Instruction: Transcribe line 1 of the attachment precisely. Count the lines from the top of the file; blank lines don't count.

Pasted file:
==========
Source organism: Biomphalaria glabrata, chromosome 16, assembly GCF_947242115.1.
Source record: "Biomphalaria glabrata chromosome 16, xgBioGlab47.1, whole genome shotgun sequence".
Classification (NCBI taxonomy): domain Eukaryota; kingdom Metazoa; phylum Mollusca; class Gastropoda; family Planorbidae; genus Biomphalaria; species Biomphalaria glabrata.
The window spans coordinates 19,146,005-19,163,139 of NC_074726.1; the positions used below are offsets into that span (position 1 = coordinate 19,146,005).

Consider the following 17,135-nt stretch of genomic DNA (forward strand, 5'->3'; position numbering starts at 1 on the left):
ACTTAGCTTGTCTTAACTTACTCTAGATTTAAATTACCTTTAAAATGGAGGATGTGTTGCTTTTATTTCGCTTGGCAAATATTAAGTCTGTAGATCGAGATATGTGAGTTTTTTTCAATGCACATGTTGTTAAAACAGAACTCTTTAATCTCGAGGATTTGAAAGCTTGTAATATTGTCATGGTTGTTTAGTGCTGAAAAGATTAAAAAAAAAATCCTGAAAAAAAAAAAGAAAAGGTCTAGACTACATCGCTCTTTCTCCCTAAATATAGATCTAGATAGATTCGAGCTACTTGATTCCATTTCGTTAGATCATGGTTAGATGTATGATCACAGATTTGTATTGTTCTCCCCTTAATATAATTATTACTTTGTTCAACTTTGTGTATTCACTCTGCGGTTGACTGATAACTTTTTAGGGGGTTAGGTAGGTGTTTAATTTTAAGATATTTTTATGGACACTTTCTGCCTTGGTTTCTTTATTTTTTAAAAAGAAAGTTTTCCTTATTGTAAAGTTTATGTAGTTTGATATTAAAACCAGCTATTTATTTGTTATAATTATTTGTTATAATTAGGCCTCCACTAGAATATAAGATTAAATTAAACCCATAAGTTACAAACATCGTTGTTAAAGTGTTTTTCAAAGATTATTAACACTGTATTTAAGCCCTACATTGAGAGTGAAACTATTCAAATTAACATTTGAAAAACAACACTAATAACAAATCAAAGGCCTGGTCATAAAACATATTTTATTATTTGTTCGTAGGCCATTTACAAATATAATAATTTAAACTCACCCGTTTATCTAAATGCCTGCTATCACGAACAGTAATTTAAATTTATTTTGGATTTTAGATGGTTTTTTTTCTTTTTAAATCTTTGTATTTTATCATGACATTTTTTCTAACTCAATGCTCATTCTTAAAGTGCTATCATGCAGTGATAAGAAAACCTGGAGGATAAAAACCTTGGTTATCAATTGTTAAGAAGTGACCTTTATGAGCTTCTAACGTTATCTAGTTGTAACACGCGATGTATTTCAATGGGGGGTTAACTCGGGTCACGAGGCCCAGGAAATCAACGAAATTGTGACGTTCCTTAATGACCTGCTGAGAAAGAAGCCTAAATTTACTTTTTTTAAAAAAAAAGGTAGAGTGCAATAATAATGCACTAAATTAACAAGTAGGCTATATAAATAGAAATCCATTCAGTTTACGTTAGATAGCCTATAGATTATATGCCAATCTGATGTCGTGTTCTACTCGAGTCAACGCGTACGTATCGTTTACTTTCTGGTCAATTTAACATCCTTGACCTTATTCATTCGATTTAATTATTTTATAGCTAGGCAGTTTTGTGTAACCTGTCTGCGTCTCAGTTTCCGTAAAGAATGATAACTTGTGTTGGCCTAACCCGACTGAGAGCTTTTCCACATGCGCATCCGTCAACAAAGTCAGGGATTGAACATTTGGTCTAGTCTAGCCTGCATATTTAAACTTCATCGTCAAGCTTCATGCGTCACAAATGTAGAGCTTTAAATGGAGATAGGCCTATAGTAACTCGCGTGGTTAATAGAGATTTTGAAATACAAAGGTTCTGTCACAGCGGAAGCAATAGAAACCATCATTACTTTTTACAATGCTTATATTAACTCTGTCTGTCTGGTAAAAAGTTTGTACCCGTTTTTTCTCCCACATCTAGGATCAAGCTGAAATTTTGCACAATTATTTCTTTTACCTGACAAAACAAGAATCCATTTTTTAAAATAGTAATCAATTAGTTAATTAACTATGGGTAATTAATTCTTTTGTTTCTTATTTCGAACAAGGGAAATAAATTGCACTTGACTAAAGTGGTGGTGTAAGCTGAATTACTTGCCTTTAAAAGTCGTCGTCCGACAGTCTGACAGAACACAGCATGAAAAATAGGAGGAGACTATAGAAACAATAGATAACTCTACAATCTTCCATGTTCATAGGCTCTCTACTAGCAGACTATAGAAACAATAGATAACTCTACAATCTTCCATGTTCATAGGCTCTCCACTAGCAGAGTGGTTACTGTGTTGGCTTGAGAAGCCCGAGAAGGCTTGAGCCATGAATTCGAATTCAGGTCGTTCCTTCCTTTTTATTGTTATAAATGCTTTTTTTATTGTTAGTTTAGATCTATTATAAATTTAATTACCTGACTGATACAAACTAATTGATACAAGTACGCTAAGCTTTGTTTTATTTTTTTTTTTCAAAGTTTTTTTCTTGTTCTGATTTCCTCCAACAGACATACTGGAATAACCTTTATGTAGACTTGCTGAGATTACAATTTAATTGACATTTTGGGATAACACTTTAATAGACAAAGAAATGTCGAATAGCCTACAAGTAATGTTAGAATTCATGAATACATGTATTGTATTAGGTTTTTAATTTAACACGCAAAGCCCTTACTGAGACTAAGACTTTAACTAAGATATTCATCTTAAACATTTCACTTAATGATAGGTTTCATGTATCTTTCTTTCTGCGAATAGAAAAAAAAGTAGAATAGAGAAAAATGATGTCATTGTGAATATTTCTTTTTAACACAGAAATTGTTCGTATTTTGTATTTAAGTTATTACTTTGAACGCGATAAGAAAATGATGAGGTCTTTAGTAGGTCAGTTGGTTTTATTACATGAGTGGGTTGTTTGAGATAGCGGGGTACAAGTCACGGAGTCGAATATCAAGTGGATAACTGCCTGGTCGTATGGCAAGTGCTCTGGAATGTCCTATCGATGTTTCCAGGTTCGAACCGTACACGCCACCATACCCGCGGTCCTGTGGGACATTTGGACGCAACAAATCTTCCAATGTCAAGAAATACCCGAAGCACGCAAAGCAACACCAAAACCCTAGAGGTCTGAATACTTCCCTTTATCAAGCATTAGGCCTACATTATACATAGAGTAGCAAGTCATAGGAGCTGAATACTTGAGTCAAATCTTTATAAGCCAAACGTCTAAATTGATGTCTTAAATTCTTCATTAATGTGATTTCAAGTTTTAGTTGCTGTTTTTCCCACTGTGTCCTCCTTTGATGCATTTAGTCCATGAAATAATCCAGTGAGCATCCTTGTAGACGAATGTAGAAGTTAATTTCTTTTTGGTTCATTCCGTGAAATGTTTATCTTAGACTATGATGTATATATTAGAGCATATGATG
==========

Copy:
Source organism: Biomphalaria glabrata, chromosome 16, assembly GCF_947242115.1.